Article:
Only the Paranoid Survive Hardcover – Sep 1 1996
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Massive change is hitting corporate America at a furious and escalating pace, writes Andrew Grove in Only the Paranoid Survive, and businesses that strive hard to keep abreast of the transition will be the only ones that prevail. And Grove should know. As chief executive of Intel, he wrestled with one of the business world's great challenges in 1994 when a flaw in his company's new cornerstone product -- the Pentium processor -- grew into a front-page controversy that seriously threatened its future.
From Publishers Weekly
Keep looking over your shoulder, cautions Grove, president and CEO of Intel Corporation, because the technology that keeps changing the way businesses are run and careers are forged is on the verge of making every person or company in the world either a co-worker or a competitor. And be warned that there's a pattern to the havoc that forces us to regroup whenever we think we have a grip on things. The pattern is based on a series of revolutionary milestones, inevitable and unpredictable, that Grove calls strategic inflection points. They change things. Every significant development from railroads to superstores to computers has been a point of strategic inflection. Businesses and individuals are never the same once these points zero in to alter the status quo. For Intel, a manufacturer of computer works, a strategic inflection point was the transition from memory chips to microprocessors, and a great deal of this book details the way Intel handled this change, including furor that erupted when a minor flaw was discovered in its Pentium processor. Perhaps the quality that lifts this above other business books is its applicability to individuals.
Copyright 1996 Reed Business Information, Inc.
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Top Customer Reviews
If you haven't read this book, now is as good a time to do so as any. Today's readers have the benefit of knowing how technology and business have evolved since "Only the Paranoid Survive" was published in 1996. The seven years that have since elapsed reveal that Grove really knows what he's talking about. His understanding of how the Internet would affect Intel underscores his management prescience. And his skepticism regarding gee-whiz technological innovations like "Internet appliances" provides an interesting example of how Intel maintained its strategic focus, and emerged from the bubble as strong as ever.
"Only the Paranoid Survive" breaks no new ground in the business-management genre. But the book is well written, well organized, and well worth the read for those who want a glimpse inside the mind of an incomparable American success story.
This book is a must read even if you don't have any inclination for business. Andy Grove has sound and practical advice for anyone to follow.
His insides and his management style definitely create a new kind of role model manager. His advice is very applicable, and if realized would enhance the business atmosphere most probably in any company.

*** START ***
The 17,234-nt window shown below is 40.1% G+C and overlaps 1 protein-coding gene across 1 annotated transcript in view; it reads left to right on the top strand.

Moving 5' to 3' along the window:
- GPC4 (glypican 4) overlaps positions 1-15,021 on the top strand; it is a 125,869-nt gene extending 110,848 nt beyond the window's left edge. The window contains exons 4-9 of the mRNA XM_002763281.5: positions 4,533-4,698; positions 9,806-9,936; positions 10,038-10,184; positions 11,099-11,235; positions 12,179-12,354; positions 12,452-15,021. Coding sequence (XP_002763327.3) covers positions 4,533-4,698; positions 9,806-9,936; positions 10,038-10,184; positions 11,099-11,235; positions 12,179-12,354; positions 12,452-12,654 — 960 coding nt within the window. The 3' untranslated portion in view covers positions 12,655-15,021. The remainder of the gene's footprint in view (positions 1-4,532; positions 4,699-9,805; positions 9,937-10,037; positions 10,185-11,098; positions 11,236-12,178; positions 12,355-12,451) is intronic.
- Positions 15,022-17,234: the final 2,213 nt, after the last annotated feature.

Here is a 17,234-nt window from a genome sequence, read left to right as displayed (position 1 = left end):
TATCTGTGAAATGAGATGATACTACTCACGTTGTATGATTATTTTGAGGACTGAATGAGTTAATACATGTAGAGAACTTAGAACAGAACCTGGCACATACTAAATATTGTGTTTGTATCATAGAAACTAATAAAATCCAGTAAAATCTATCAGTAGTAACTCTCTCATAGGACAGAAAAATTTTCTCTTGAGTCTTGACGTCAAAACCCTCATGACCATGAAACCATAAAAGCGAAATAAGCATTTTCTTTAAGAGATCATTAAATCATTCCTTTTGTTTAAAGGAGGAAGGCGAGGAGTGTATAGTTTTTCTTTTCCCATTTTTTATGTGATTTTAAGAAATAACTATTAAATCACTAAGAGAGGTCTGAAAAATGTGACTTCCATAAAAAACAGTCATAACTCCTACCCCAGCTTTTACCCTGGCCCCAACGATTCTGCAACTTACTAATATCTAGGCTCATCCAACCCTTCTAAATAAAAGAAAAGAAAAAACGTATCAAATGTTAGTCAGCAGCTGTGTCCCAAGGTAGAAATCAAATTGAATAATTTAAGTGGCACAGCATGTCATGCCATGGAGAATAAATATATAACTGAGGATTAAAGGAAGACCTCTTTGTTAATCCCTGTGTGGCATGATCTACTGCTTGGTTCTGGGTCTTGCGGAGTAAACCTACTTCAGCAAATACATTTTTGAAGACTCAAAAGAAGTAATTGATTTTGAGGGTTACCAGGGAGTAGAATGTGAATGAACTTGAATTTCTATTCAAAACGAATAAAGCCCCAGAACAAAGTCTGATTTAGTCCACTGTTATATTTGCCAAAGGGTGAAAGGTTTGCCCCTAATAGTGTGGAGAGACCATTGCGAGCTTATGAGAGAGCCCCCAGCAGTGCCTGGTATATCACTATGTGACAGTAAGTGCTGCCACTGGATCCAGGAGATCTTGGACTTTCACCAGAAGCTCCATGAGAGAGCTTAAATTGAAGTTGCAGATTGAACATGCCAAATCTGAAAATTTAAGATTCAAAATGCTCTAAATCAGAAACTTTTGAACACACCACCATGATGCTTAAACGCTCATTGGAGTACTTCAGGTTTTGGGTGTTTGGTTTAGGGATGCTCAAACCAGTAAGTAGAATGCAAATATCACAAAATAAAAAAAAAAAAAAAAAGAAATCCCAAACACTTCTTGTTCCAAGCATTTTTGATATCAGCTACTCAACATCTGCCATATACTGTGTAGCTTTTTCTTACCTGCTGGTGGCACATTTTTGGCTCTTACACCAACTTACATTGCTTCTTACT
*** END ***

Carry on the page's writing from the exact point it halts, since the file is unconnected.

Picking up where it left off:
My critique on his book is that he did not even bother to mention where most of his ideas came from. For instance, his paranoia can be traced back to Igor Ansoff who developed the early warning systems, first for defence purposes later for business. Grove' s point of reigning in chaos has already been propagated by Tom Peters, and the loose organizational structure are at home at Henry Mintzberg.
One can appreciate the fact that these concepts have been applied in reality, although, a mentioning of these business gurus in a footnote would have been welcome. One has to remember that his book is a "How to do" manual and not a "Where it came from" encyclopedia, therefore it cannot become an academic textbook.
Nevertheless, very few business leaders are entering the hall of fame and are contributing to the business conduct as Andy Grove does.
Most recent customer reviews
i bought this book because i'm in the chip industry and i wanted to learn from one of the masters in the field. Read morePublished on Dec 31 2001 by bronzefury
This book gives you a insight into the working of a multinational company like Intel. Through the nine chapters you will learn how the Grove felt the changes, recognised them and... Read morePublished on Sept. 27 2001 by pramod kumar srivastava
Andy Grove has verbalized the mindset that we must all develop to survive in the 21st Century. While his idea of constantly looking over your shoulder has always been applicable,... Read morePublished on July 19 2000 by Toby Joplin
This is something that any first year business student could have written. It is a fast read but it provides no new insights.Published on July 6 2000 by Ronald Matten
This book is an enjoyable read that is written by the CEO of Intel, this book is noteworthy in that it describes in detail a rare event: the successful change in business models of... Read morePublished on May 14 2000 by Naomi Moneypenny
In today's business world there just isn't time to sit back and casually look over the scene. Competitors can attack with little or no warning, the product that defines your... Read morePublished on May 8 2000 by Gene Bromberg
Grove's book presents an interesting paradox. For a company to excel, it must move quickly and confidently when it reaches what he calls a "strategic inflection point",... Read morePublished on Feb. 17 2000 by Gene Bromberg
I would love to give this book to every senior executive I've ever worked for. The gap between what sr. Read morePublished on Dec 5 1999 by firstname.lastname@example.org
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